Franklin Graham Says NC Gov. 'Betrayed' Citizens With Transgender Bathroom Order
Leading evangelist Franklin Graham and other social conservative leaders are speaking out against North Carolina Gov. Roy Cooper's signing of an executive order that critics say will force some businesses and state entities to allow biological men into women's restrooms and changing facilities.
"North Carolinians have been betrayed by Governor Roy Cooper," Graham, a North Carolinian and the son of famed evangelist Billy Graham, wrote in a Facebook post on Monday, commenting on the non-discrimination executive order that Cooper signed last Wednesday.
Executive Order No. 24 requires that state agencies under control of the governor to adopt policies that do not block, deter, or impede or prohibit "any individual who lawfully uses public facilities under their control or supervision, in accordance with that individual's gender identity."
Additionally, the order calls for companies who contract with the state to adopt an LGBT nondiscrimination policy that prohibits discrimination on the basis of gender identity and sexual orientation among other identifiers.
Cooper also announced a legal settlement to a lawsuit that originated with the state's controversial House Bill 2 law and ensuing HB 142, which prohibits local governments from enacting non-discrimination ordinances that force businesses to allow transgender individuals into restrooms and locker rooms of their gender identity.
Graham, the president of the Billy Graham Evangelistic Association, warns that such an executive order could leave women and girls in danger because of biological male perverts who might take advantage of the policy to access female bathrooms, locker rooms and showers.
"The people of this state are now going to be exposed to pedophiles and sexually perverted men in women's public restrooms," Graham wrote in his post. "Shame on him and those who supported this executive order for being so morally bankrupt and blind to the threat this is to young girls, children, and women. Join me in praying that the eyes of the governor and other politicians who support this would be opened to the dangers, and that the people throughout the state will let their voices and concern be heard."
"What the governor has done is wrong, and if one woman or one child is molested because of this executive order, he should be held accountable," Graham continued.
Other Christian leaders in North Carolina have also spoken out about Cooper's order.
The Rev. Mark Creech, the executive director of the Raleigh-based Christian Action League of North Carolina, wrote in an op-ed that the order could present some serious religious liberty concerns.
"[T]he Order requires that any private contractors or subcontractors doing business with the state must adopt a nondiscrimination policy including 'sexual orientation' and 'gender identity,' which presents a serious problem for people who wish to live and work according to their own peacefully held beliefs," Creech wrote. "The Governor's action is a gross and flagrant betrayal of the compromise struck in HB 142 that took our state back to the status quo before HB 2. The Executive Order is immoral and a gross overreach and abuse of government power."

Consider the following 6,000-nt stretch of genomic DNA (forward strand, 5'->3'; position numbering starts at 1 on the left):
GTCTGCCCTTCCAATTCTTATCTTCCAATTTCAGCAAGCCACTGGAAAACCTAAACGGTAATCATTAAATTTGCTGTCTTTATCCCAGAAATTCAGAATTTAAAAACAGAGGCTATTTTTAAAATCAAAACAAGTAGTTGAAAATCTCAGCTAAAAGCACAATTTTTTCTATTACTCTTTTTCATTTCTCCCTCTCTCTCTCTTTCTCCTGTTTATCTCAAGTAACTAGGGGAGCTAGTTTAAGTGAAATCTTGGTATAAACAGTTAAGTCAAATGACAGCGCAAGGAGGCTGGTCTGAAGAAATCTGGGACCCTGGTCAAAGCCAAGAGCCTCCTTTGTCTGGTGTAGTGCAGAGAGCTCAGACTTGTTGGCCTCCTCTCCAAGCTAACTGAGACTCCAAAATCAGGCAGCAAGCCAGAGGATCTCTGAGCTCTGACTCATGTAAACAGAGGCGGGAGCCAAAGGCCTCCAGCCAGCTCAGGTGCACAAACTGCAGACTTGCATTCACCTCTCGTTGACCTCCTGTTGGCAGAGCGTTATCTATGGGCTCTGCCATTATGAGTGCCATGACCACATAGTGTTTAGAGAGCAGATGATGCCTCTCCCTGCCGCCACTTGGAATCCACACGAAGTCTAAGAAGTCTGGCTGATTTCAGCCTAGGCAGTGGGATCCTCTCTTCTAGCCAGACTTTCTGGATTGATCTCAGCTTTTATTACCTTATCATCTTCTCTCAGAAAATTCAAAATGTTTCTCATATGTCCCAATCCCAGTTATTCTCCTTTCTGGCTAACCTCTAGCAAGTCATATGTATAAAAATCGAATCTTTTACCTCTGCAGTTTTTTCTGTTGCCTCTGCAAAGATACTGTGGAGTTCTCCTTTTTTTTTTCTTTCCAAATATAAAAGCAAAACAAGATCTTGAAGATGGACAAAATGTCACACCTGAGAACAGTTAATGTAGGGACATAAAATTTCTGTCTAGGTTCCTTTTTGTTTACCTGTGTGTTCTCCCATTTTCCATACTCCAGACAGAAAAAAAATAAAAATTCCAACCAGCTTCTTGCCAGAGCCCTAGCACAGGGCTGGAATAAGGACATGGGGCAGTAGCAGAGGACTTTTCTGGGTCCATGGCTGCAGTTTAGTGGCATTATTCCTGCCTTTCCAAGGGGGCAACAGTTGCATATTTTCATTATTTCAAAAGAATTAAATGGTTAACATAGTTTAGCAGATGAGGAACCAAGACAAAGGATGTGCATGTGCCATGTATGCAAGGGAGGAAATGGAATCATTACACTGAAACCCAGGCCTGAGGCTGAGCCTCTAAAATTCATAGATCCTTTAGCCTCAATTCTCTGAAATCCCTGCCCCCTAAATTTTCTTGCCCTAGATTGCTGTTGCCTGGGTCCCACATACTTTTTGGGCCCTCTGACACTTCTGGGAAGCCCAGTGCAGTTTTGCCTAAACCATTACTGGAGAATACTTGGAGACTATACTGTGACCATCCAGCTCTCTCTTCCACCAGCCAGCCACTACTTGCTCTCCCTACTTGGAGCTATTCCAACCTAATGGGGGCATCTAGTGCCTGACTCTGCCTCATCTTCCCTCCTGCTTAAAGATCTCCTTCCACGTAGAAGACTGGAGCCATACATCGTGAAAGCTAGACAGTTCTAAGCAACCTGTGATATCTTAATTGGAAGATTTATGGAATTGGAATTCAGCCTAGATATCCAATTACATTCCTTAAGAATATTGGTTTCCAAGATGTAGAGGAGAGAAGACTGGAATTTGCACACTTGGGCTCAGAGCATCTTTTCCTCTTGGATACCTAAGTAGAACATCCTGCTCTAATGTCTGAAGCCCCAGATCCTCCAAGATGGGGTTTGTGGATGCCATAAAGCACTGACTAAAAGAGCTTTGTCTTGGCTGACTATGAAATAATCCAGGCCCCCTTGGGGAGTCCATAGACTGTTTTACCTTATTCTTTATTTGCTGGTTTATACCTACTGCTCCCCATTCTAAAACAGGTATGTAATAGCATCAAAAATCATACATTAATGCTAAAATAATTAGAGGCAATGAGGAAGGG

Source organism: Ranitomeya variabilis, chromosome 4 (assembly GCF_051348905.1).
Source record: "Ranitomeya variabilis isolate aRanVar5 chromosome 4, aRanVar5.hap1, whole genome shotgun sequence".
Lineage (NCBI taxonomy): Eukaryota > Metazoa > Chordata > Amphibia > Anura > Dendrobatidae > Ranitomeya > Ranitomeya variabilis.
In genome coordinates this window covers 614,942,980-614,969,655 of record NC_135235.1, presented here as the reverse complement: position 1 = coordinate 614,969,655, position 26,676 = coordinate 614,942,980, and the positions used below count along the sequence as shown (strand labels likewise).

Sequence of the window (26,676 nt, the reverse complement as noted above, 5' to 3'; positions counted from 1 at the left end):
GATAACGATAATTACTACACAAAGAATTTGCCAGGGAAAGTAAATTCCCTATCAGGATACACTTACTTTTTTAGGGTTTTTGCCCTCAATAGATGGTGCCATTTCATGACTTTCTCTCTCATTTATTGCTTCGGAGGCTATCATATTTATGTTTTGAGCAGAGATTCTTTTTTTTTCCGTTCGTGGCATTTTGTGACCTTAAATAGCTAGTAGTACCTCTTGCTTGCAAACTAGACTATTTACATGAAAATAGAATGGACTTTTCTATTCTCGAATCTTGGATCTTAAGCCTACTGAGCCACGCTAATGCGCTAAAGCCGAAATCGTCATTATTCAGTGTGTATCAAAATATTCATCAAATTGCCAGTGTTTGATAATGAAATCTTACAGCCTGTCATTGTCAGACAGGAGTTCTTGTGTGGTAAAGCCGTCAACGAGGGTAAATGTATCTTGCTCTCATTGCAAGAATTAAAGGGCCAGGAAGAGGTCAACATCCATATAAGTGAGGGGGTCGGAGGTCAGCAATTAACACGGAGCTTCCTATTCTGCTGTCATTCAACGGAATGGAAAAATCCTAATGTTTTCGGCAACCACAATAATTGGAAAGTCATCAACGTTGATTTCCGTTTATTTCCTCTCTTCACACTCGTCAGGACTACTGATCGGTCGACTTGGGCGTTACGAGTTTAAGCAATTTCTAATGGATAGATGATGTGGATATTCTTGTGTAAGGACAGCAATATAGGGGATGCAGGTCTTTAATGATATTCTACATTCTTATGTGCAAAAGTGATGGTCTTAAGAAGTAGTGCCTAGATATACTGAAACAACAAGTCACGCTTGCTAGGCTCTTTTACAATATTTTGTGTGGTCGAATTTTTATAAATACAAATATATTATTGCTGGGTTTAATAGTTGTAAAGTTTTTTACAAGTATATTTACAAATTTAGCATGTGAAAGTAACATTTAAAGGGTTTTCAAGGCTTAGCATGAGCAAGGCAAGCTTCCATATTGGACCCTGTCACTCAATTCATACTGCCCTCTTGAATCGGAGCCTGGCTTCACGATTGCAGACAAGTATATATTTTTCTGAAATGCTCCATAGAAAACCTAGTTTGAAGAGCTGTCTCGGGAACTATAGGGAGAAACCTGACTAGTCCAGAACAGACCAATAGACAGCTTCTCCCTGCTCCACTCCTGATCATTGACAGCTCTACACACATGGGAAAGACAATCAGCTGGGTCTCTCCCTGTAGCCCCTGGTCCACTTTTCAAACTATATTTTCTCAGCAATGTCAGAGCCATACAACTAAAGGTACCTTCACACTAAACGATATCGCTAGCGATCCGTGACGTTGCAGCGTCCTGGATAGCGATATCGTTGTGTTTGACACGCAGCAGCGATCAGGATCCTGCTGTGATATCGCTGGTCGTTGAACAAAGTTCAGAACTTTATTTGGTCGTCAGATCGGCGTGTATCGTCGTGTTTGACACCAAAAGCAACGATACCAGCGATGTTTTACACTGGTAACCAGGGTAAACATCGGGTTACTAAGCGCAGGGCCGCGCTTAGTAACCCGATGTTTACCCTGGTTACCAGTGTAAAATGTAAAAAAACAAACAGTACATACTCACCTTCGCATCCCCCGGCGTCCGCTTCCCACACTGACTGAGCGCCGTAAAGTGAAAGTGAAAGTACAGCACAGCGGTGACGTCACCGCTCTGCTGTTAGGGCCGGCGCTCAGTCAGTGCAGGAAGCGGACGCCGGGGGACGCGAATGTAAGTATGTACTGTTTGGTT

Tami Fitzgerald, the executive director of the North Carolina Values Coalition, told LifeSiteNews that churches and religious organizations who partner with the state government could be susceptible to the order.
Although social conservatives have voiced disapproval with the order, LGBT activists claim that the order does not go far enough. Some LGBT activists have pointed out that the new order's call for government contractors and subcontractors to abide by nondiscrimination policy does not specifically mention bathrooms.
"It doesn't address that specifically," Cathryn Oakley with the Washington-based pro-LGBT group Human Rights Campaign told The Charlotte Observer.
The Charlotte Observer notes that Cooper's order does not apply to private businesses, cities, towns or even schools. WFAE points out that local school boards are independently elected in North Carolina and superintendents are appointed by those school boards.
"It is important to note that some of the worst portions of the HB2 compromise, HB142, remain on the books and continue to cause real harm to LGBTQ North Carolinians every day," Matt Hirschy, Interim Executive Director for Equality North Carolina said in a statement. "While the executive order issued today is a step in the right direction, the fact remains that a majority of LGBTQ North Carolinians lack protections in housing, employment, and public accommodations."
Tony Perkins, the president of the Washington, D.C.-based Family Research Council, accused Cooper of "going around the state's policymakers and trying to unravel the state's duly-enacted law."
"Despite agreeing to a compromise bill in March, Cooper is shocking everyone by wading back into the bathroom debate with a mandate that undermines the very legislation he signed!" Perkins wrote in a blog post Monday. "Under that law, H.B. 142, North Carolina put the brakes on any local ordinances that would fling open bathroom, shower, and locker room doors to people of both sexes until 2020. In the meantime, it left the regulation of those privacy policies to the legislature — not colleges, city councils, or state agencies."
"Cooper has unilaterally decided to change that policy with a decree that not only lets grown men back into girls' restrooms, but forces local businesses to embrace his transgender agenda or lose their government partnerships," Perkins added. "Ignore your conscience and public safety concerns, the governor has decided, or kiss your North Carolina contracts goodbye."